You are in the business of writing. If you strive to make money from your work, you are in the business of writing. That business includes marketing and branding. Agents, editors, and publishers believe in what you do but they also know this is a business, first and foremost. They stake their livelihood on the business, not the writer. You are a tool in their business because they don’t or won’t or can’t do what you do.

This is the second paradigm shift that is absolutely critical to your success. You don’t have to approach the craft of writing as a business but once you have crafted the story and want it to be sold, it becomes a tool in your business. None of this means you have to become ruthless and it shouldn’t affect your voice or craft, but it should have an impact on every detail after your final drafting process.

Commercial success has less to do with what you write and more to do with how you write it, market it and sell it. Agents and editors know this and practice it every day. You need to be on the same page when it comes to your work if you want commercial success which starts with finding an agent. Editors and agents know the business of writing. Agents and publishers know the business of selling your writing.


Use 10 point Times New Roman or Arial font put all your contact information in the top left-hand corner of your query.

Kendra Brooks-Smith

Pen Name: Kenny B Smith

1234 South 5678 West #90

Salt Lake City, Utah 84111


(555) 555-5555

Justify the text to the right and input the agent’s contact information. This is done this way because this is formatted for envelopes with windows. Old school – right?

P.S. Agent

Best Agency Here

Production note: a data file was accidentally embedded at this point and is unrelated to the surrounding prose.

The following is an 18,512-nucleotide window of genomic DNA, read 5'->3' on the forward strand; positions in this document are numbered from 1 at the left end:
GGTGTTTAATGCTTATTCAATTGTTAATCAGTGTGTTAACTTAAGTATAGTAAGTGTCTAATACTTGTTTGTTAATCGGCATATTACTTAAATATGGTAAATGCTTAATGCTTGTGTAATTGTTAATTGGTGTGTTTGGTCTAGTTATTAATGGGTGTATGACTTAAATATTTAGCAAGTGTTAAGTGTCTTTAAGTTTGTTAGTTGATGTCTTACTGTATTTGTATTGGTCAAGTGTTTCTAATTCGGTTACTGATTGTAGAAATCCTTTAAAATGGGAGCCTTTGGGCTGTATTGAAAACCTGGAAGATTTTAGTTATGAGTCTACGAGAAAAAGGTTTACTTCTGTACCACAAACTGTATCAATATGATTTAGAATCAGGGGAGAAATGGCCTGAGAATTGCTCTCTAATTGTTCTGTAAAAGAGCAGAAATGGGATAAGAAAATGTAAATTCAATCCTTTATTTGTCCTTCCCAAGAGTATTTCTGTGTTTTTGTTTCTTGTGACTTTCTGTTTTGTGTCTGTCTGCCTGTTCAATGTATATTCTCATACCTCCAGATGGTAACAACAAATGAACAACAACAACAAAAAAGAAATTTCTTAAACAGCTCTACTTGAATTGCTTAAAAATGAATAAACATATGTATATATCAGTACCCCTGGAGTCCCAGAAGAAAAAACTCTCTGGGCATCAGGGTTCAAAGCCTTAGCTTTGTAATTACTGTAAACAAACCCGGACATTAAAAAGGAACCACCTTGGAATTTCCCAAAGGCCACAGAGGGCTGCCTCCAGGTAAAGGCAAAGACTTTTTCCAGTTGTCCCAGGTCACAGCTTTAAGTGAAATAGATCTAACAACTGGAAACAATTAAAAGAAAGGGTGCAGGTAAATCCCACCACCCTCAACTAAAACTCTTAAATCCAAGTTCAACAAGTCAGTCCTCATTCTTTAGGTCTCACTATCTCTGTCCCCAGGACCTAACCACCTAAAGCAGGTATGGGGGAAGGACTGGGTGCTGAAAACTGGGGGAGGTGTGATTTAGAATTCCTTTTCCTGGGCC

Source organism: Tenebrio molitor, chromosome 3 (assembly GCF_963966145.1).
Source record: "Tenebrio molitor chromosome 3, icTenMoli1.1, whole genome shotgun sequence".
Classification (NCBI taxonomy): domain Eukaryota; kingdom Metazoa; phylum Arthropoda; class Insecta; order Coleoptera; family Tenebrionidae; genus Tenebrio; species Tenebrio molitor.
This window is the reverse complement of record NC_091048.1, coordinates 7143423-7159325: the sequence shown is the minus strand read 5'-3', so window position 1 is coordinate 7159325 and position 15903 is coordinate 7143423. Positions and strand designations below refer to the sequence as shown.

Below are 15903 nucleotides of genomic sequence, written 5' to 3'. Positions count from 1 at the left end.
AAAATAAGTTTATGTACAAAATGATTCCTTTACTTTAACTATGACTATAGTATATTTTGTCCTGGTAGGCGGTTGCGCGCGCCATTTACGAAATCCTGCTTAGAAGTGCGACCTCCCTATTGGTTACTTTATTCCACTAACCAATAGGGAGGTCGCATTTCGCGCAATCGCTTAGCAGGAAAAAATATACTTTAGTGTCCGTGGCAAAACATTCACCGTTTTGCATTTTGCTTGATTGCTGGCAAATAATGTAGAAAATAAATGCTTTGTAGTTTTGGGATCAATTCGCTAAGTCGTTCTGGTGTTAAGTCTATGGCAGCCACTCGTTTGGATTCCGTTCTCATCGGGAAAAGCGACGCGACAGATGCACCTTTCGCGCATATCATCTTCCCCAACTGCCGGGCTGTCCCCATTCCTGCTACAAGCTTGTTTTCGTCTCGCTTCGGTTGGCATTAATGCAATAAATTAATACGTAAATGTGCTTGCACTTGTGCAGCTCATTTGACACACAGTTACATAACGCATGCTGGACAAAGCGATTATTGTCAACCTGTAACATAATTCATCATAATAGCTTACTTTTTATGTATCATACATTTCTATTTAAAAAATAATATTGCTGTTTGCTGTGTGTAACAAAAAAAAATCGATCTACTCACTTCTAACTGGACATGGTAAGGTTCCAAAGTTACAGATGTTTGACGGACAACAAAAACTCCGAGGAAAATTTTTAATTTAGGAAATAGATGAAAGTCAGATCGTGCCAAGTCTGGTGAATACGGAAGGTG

1234 North Fork Road

Cleveland, Ohio 12345


(555) 555-5555

(Below, use 12 point Times New Roman or Arial font)

Dear P.S. Agent

In the first paragraph, you introduce yourself. If you met them at a conference, dinner or by sheer fate, note that here if they asked you to send them a query. Chances are, they meet a lot of people and will need a reminder of how they know you. Don’t make this up. If you haven’t met them, tell them you read what genres they represented in whatever place you actually read it and that you feel they are a good match for your work. Don’t insinuate they are perfect for it and don’t make it sound like you were stalking them. Be blunt and straight-forward. You can use the opportunity to give the title of your work and the word count if you want to. THERE SHOULD BE NO MORE THAN 3 TO 5 SENTENCES IN THIS PARAGRAPH. Read the previous sentence over and over until it sinks in.

This is the paragraph that talks about your work. This paragraph should be no more than 5 sentences. NO MORE THAN 5 SENTENCES. In it, if you haven’t already done so, give the title and word count and your summary which must have your hook. A little-known fact is back cover copy is often crafted from this paragraph. Make it as good as you can because this is also the paragraph most agents read first. If you need help on crafting good cover copy – there’s an article on this page as well.

The last paragraph needs to thank them for their time, ask if they require further submission (if they haven’t already requested it in their query guidelines) and a sincere statement about possibly working with them in the future. If you have included anything additional that was not requested in the query guidelines also goes here. No more than 5 sentences, no less than 3. (Are you seeing a pattern here yet?)


Your signature.

Seriously, sign it in some font that looks like handwriting. You can always be fancy and throw a different color in there but make sure it won’t blind who you’re querying.

Is this guaranteed to sell your work? No. But it does give you a 90% better chance at actually getting read by an editor or agent which is the best odds you’re going to get in the long run.

If you found this article helpful, click here to get your free Writer’s Success Work Sheet to help you with your paradigm shift. It will help you prepare for the entire query process.